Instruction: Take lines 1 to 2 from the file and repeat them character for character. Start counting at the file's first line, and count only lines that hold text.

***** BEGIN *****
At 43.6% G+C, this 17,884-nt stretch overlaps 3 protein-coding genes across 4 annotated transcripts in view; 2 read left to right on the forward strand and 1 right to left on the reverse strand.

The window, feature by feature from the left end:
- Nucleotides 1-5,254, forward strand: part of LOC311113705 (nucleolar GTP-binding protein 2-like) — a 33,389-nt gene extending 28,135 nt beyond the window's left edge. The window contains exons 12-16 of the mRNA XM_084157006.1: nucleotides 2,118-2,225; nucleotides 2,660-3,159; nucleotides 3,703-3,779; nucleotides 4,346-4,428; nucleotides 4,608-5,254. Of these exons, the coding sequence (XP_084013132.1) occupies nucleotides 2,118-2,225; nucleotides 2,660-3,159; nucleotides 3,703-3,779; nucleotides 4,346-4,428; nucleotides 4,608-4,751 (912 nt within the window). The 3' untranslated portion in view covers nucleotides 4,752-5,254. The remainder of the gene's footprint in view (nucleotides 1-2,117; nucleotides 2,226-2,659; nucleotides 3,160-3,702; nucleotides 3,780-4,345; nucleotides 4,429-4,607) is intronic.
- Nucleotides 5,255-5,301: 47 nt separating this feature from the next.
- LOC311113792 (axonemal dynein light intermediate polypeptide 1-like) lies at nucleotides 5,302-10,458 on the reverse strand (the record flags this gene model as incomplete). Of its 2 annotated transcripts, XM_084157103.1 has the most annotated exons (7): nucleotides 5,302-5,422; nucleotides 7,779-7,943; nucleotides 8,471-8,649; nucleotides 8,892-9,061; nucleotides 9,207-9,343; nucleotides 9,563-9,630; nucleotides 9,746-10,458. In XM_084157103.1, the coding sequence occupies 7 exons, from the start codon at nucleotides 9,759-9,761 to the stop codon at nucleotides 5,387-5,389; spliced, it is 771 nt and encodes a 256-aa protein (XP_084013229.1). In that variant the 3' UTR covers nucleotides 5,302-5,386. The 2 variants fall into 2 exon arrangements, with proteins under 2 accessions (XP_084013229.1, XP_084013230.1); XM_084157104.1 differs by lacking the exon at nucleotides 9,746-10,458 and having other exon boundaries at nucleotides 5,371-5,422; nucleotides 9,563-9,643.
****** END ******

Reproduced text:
At 43.6% G+C, this 17,884-nt stretch overlaps 3 protein-coding genes across 4 annotated transcripts in view; 2 read left to right on the forward strand and 1 right to left on the reverse strand.

The window, feature by feature from the left end: